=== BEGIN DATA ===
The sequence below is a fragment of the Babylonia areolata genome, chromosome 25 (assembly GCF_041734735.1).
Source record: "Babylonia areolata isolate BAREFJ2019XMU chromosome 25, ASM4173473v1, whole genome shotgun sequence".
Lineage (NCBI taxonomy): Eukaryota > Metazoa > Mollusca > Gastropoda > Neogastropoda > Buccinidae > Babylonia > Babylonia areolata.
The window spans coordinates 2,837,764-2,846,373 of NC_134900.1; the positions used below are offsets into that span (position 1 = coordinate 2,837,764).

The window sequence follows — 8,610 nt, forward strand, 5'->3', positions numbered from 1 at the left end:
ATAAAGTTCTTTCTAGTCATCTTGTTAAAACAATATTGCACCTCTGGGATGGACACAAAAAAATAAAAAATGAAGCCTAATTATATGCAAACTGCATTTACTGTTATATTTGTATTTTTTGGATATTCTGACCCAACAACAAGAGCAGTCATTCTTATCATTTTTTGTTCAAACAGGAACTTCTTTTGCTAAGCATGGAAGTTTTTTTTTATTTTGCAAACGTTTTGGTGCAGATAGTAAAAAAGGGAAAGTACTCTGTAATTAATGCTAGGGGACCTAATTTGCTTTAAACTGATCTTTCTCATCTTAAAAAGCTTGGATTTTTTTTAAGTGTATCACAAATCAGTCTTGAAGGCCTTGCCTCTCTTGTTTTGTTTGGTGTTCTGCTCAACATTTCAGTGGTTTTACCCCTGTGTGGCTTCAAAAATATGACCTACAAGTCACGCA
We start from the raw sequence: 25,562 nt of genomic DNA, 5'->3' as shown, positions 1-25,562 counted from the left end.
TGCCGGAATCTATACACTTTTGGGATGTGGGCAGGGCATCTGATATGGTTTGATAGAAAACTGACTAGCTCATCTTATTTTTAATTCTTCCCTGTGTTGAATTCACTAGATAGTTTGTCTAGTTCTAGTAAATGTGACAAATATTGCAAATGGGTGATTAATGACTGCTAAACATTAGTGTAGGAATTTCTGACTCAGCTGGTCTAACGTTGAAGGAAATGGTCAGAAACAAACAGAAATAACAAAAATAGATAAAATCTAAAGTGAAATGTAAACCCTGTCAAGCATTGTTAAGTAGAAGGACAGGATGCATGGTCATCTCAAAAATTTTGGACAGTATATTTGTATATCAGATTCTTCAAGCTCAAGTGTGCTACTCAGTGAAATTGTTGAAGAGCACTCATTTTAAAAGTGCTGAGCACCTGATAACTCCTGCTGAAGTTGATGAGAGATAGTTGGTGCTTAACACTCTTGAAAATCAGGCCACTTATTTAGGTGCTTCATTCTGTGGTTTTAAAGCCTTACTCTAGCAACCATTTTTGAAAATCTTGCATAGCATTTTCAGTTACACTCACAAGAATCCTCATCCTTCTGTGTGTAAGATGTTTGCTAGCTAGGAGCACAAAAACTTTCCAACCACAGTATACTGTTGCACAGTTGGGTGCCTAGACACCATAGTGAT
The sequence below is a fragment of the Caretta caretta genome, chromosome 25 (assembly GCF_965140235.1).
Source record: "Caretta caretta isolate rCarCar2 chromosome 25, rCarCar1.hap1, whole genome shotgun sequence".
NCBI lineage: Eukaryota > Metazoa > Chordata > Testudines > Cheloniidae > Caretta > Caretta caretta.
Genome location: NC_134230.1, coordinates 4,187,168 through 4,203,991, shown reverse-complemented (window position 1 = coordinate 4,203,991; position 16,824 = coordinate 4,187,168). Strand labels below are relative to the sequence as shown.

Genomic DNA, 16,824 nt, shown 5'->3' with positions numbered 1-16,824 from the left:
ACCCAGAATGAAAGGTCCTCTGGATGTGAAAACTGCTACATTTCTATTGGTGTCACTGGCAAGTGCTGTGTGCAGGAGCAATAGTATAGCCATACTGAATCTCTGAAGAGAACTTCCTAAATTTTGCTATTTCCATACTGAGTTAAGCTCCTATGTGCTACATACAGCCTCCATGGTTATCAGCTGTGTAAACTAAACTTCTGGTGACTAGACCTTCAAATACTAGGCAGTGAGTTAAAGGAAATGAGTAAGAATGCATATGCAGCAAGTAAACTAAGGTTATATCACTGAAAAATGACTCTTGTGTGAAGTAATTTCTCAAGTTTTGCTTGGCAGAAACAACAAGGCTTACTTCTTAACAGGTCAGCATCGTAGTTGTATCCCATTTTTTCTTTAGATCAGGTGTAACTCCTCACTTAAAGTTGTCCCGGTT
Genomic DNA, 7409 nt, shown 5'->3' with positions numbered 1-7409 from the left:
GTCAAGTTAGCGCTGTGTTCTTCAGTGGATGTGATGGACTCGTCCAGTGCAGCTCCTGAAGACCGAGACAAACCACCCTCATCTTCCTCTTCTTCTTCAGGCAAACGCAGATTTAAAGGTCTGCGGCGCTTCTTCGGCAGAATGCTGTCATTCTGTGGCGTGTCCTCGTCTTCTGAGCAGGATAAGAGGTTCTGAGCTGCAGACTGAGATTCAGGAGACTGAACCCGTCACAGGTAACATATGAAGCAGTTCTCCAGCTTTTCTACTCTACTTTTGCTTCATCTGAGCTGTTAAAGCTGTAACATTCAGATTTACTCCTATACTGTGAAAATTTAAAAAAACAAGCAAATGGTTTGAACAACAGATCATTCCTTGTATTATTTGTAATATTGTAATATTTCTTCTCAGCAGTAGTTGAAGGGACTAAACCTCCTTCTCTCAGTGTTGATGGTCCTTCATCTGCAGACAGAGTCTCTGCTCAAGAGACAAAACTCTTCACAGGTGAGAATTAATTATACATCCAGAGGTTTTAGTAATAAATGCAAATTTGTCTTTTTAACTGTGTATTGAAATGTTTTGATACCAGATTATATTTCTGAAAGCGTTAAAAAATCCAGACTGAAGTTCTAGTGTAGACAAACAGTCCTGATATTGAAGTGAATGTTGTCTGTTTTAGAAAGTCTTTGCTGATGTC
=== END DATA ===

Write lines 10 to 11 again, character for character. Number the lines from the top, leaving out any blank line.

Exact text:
Source record: "Caretta caretta isolate rCarCar2 chromosome 25, rCarCar1.hap1, whole genome shotgun sequence".
NCBI lineage: Eukaryota > Metazoa > Chordata > Testudines > Cheloniidae > Caretta > Caretta caretta.